This project at first seemed ominous. Despite my deep relationship (of over 30 years) with the location of the 9th street bridge that includes my home one block West and my office adjacent to the East, at first I couldn’t imagine what to do with it. Then I settled on still photograph, and realized it was difficult to frame. Then as I took the pictures it became easy. Like an intimate friend you finally had time to spend real quality time with.
In the coming months this bridge will likely be trafficked heavily by recent ex convicts, as the new headquarters for the regional federal parole office is being developed on the Gowanus, and the bridge will serve as one of the direct routes from the subway to the office. This situation may serve as the “last conversation” I have with this neighborhood, at least for my office.
In the end, thinking about what the Gowanus really is, outside of the scenic and unique characteristic of a flowing body of water, supporting tug boats, barges and social boating in the midst of a concrete jungle, I came to see it as the piranha it really is. It left me in a state of fear and anxiety. That’s Brooklyn for you I guess.
Philip Goetz August 14, 2014
After a brief hiatus, we are back with another entry in Mapping Gowanus.
Director and photographer Miska Draskoczy gives some background on his piece:
Douglass Street is the site of the recently reactivated Gowanus Flushing Tunnel which pumps water from the East River to the head of the canal in an effort to reduce stagnation and improve water quality. This new current stirs up quite a bit of gunk though, with putrid chemical slicks floating down and giving off nauseating fumes. My clip is a reflection on this somewhat questionable approach, as all water sources in the world are ultimately connected. The animation elements come from photos and video I shot on Douglass Street and nearby.
Check out more of Miska’s work (and if you aren’t familiar with his stunning Gowanus WIld photo series – you are in for a treat).
Writer Donnaldson Brown (who has written a play, The Gowanus Canal Anthology) provided these musings on her recent stroll.
Nothing makes visceral the relentless march of time quite like a walk through the Gowanus these days.
There is renewal. The yeasty aroma of bread baking for another event at the hip Green Building, which always has cars the vintage of old time mobsters parked outside. I don’t know why.
And the freshly pointed and painted coops for sale. “Modern Beauty, Classic Brooklyn,” the realtor’s sign says.
Maybe the “Classic Brooklyn,” is the view across the empty lot to the circa 1970 Chris Craft cabin cruiser sinking in the canal.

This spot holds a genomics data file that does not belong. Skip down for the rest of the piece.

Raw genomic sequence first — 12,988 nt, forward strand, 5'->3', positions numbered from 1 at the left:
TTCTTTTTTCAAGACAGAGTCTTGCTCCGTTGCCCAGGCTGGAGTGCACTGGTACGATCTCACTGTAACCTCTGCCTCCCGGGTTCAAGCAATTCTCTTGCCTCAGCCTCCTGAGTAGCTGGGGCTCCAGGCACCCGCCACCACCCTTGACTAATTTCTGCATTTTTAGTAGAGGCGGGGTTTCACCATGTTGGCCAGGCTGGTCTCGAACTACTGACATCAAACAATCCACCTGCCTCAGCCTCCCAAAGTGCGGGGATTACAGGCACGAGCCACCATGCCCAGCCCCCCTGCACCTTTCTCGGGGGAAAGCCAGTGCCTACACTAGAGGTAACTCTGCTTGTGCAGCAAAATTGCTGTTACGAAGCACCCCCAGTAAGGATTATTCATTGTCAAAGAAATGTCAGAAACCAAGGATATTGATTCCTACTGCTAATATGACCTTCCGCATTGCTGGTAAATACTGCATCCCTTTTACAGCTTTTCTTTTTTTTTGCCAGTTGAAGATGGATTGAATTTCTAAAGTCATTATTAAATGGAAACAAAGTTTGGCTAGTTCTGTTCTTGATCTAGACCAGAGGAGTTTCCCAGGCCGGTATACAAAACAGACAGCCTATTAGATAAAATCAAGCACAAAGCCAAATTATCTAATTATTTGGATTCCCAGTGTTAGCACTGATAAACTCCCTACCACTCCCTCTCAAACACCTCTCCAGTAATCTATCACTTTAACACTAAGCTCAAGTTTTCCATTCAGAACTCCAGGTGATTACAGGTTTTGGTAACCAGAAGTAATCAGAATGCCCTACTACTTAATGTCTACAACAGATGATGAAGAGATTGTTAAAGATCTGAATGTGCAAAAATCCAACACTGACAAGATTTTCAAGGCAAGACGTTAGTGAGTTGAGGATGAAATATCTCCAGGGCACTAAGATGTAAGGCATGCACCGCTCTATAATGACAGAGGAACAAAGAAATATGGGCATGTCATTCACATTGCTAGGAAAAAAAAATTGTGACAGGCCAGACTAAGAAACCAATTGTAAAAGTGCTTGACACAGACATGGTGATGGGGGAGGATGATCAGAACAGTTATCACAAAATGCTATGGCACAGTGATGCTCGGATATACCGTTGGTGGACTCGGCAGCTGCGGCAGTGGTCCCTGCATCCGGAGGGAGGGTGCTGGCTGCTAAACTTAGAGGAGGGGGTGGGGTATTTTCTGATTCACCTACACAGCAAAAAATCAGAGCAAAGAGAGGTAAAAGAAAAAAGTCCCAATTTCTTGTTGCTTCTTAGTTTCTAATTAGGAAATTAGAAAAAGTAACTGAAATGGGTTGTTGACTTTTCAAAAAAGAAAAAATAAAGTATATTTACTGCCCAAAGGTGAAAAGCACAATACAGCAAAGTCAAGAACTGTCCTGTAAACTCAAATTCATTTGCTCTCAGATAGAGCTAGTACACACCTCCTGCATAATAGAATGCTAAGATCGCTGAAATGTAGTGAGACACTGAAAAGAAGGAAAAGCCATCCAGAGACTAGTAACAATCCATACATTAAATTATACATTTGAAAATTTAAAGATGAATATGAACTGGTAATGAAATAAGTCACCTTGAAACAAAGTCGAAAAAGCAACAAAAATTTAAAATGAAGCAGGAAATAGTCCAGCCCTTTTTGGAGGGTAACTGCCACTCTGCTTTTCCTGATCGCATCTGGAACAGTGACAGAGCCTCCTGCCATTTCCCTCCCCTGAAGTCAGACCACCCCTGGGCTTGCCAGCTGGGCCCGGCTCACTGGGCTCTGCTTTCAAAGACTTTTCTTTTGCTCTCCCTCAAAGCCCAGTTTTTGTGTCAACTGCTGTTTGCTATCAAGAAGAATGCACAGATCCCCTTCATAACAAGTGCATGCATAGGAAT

Or the rusting corrugated metal fence sloping past a bulbous ship’s stanchion (now purple) across the street.
I don’t know what they’re branding, “Classic Brooklyn.” But I suspect these realtors are not natives.
And something is ending here, too. Not just the dead cat decomposing beneath the chainlink fence and razor wire surrounding sleeping tour buses. Tour buses. A reminder that Brooklyn is a destination now. I’ve been here thirty years. Back when relatives gave me a worried look each time I admitted to living here. Back when the sidewalks glistened with splintered crack vials and hookers waited outside the cement mixing plant on Bond and 4th. I’m not nostalgic for those shattered lives or for the decay.
But I am a little nostalgic for the moment, the time between what may have been the Gowanus’ nadir and the now established revival, with its developers excited like they’re at some charismatic Pentecostal service. A little nostalgic for the time when those settling here had to have some guts and vision, and maybe a little desperation, not just money. A little nostalgic for what had to make way. And what’s always on the other side of nostalgia? Anxiety.
My dogs and I amble through the Gowanus still. Our walk now punctuated by the pounding hydraulic pile driver sinking pole after pole of metal through the dirt and mud for the foundation of a 700-unit apartment building going up three blocks away. It’s good. For some. Housing for new families. Families with children and pets. For bakers and teachers and bankers. And….
…I balance on that purple stanchion teetering between nostalgia and apprehension.